The mythical A+: Classic comic book material. Belongs next to your copy of The Notebook and The Joy of Cooking.
A: Would definitely recommend to all comic book readers. Even more so to fans of the genre or characters
B: Enjoyable read. Fans of the genre or characters will especially like.
C: Non-essential read. Can be enjoyable for fans of the genre or characters, but likely for only one or two events in the books.
D: Unenjoyable book. Read at your own risk. Might find satisfaction if major flaws are overlooked.
F: Please don’t buy this book. Donate your money to a local comic book writer’s workshop instead to inspire future generations to write something better than this trash.
Pick of the Week:
Uncanny X-Men #16 – A
If you’ve been reading any X-title post- AvX, then you would think Magneto had turned into an impotent, outdated vigilante with a change of heart. You (and I) would be sorely mistaken. Since the Phoenix entity was defeated, leaving Magneto, Emma Frost and Cyclops allwith clipped wings in terms of power, Magneto has had a difficult time adjusting to his new sage-like role. As Erik takes some time off from the other Uncannys, he is led to a Genosha-like island where all the children are being pumped with growth hormones. Looking somewhere between Max Payne and Master Roshi, Magneto absolutely loses his mind. Has he become unhinged? Was he faking his power loss all along? All I know is that Magneto is back, and not in a good way. Well, that is, not in a good way for anybody but the reader. – S
Dark Horse Comics
Star Wars: Darth Vader and the Cry of Shadows #2 – D
I wonder if the news about Marvel taking over the comic book rights to all Star Wars comics is getting Dark Horse writers down. If so, is showed in this issue of Cry of Shadows. We pick up right where we left off in issue #1. CT-5539 who, during his hiatus in the dessert after being abandoned by his Jedi generals, has decided to name himself Hock rejoins civilization and signs up for service in the new Galactic Empire as a Stormtrooper. We are also regaled with additional background from Hock’s training and service to the Jedi, prior to Order 66. As a whole, this issue was very disjointed. I’m confused in the direction Tim Siedell (author) is moving this story. Nothing of any notable significance occurred in the 25 pages of Cry of Shadows #2. While I do appreciate the story telling perspective – through the eyes and thoughts of Hock – the tales are about as exciting as listening to my brother describe the sandwich he just made… It was ham… I had high hopes (and somewhat still do) for this series. I hope issue #3 provides some direction and I really hope we get to experience more exciting themes through Hock’s eyes as the story continues. And for any Dark Horse writers out there that might be reading this – cheer up! I’m sure Marvel has a spot lined up for you in 2015. You all know as well as I do that The Force works in mysterious ways. – T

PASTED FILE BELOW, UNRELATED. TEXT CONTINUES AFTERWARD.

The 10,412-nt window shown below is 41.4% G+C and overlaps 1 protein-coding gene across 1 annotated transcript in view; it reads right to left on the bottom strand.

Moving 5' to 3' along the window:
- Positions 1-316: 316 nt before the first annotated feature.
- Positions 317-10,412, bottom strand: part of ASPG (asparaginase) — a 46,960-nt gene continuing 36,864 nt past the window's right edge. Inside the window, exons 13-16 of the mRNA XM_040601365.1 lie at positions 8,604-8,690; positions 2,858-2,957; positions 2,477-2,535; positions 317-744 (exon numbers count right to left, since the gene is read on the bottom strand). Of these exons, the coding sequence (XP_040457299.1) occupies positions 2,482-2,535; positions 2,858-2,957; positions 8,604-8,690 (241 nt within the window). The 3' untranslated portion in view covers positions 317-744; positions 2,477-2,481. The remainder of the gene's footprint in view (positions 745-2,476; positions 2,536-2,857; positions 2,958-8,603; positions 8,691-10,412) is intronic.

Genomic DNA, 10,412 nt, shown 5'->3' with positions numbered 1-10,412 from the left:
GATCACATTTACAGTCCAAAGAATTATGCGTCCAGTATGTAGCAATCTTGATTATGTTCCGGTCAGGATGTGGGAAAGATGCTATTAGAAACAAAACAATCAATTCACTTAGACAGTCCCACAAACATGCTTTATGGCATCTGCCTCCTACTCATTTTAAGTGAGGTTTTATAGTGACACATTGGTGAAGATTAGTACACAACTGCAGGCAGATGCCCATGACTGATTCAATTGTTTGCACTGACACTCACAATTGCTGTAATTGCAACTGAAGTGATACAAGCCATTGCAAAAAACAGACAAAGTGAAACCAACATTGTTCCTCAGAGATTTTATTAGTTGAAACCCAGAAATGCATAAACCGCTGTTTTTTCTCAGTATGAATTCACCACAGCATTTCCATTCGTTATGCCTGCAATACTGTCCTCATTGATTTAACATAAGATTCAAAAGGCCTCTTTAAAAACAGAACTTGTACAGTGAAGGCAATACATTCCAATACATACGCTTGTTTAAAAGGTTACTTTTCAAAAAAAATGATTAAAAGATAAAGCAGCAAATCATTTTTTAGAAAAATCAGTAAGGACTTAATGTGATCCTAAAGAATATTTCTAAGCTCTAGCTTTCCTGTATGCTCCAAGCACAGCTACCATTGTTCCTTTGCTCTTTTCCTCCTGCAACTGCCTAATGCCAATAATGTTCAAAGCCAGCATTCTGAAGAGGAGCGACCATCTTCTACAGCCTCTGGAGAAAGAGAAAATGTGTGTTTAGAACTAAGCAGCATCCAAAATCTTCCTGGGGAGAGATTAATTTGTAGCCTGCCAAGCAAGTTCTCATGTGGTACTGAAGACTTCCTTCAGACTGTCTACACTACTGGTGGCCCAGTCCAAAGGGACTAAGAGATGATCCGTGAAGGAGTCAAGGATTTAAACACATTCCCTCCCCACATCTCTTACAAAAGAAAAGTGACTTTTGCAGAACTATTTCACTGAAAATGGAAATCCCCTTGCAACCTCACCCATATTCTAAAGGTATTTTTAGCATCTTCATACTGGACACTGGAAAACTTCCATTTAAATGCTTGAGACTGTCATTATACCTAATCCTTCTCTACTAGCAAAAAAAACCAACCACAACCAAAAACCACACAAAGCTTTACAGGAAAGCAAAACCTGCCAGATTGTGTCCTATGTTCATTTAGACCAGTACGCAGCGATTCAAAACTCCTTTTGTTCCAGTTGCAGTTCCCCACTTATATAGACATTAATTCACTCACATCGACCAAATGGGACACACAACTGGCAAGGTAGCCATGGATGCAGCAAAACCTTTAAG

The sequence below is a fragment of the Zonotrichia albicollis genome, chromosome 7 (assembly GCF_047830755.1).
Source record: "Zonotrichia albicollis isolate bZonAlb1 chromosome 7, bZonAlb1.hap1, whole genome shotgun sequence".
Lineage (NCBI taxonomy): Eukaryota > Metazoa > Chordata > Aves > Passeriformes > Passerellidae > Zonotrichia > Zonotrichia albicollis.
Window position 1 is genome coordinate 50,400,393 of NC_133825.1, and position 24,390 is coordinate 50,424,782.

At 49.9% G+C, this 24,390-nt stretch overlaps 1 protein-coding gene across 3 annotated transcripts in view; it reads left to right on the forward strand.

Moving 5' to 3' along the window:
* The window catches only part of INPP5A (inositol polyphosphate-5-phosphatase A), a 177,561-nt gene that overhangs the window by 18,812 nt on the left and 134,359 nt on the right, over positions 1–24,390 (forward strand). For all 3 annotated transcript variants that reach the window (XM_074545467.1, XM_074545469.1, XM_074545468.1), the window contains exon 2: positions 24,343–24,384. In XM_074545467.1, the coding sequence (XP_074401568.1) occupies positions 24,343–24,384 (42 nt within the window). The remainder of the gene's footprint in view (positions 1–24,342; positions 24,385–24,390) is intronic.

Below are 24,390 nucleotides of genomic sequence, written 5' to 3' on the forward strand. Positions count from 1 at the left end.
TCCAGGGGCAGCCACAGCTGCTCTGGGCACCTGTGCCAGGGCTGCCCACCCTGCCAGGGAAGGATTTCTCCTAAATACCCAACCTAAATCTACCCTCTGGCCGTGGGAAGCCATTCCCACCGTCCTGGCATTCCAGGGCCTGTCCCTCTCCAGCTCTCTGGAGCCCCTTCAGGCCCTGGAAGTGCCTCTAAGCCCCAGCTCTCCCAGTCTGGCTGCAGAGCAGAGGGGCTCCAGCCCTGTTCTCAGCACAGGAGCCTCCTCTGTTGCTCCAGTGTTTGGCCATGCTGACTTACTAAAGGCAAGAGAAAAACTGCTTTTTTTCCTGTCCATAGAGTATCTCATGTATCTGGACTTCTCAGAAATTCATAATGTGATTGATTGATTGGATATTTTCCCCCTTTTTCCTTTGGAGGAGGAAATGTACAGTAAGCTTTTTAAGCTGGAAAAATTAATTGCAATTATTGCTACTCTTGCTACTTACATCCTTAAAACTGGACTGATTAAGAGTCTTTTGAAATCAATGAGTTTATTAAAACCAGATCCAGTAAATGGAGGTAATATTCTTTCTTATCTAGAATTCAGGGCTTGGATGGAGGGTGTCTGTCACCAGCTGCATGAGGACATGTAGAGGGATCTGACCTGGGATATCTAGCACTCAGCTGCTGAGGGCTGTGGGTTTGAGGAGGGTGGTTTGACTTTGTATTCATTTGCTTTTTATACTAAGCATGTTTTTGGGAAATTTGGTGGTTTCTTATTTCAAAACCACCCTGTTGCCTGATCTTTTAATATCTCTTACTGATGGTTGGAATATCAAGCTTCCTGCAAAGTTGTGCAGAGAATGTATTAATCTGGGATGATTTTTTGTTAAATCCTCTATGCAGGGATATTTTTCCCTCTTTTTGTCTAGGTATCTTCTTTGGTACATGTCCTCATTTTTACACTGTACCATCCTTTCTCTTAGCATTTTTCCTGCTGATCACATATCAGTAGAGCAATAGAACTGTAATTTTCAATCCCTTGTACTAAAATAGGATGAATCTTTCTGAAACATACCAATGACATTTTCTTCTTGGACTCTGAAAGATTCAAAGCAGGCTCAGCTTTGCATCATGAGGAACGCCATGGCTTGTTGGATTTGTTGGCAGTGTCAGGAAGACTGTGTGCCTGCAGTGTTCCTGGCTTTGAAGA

Superman/Wonder Woman #4 – B+
Kneel before Zod!! While nothing too crazy happens in this issue, it does take the lull as an opportunity to touch on some interesting aspects of superhero relationships as well as the potential consequences for regular humans. It also starts to take a closer look at the deeper differences between Clark and Diana in regards to their upbringing and how that will affect their future together. Zod, unfortunately, didn’t play as major of a part as I was hoping/anticipating. That’s not to say that he won’t play a major part in the future, it just feels as though they may have showed their hand a little too early. Only time will tell how this pans out, but even if they don’t do anything major with Zod, the threat of Doomsday still lurks on the horizon. – R
Batgirl #27 – B
We got a tidbit of a preview of the Gothtopia arc in last week’s Detective Comics #27, where all our heroes are dressed in white as they patrol the shiny, crime-free streets of Gotham. This issue sees Batgirl, or Blue-Belle, is trying to save a group of children from a woman gone mad at the Joker Ice Cream Company – so you already know something isn’t right. It’s a great introduction into the story arc, as the Pleasantville-esque setting is as entertaining as it is eerie. The only thing really lacking from a phenomenally-written Batgirl (kudos to Gail Simone) is a consistent artist. The art in #27 is choppy at best, to the point where it detracts from my focus on the words and a far cry from the gorgeous cover art we see each month. That aside, Batgirl continues to be a silent juggernaut in the DC Universe. -S
Batman: Li’l Gotham #10 – B
What amazing artwork! I am a fan of all the “Li’l” artwork anyway, but this was beyond expectation. We open with Poison Ivy taking us through the seasons. When she reaches Autumn, her least favorite she becomes catatonic. Throughout these panels, she seems fairy-like and almost ethereal, especially because of the color-scheme. The story here is pretty great, too. Selena, Harley and Mr. J all think of creative ways to try to cheer their friend up. Is it weird that I think all kids should read this to learn about friendship? The second half of the story focuses on Damian who is suspicious of Alfred. After convincing his friends that Alfred is a murderer, they all find out he was just cleaning up around Wayne Manor. This section was notably darker than the first. While it was cutesy and nice to see Damian in comics, it would be nice if Damian did a bit of growing up in future issues. -A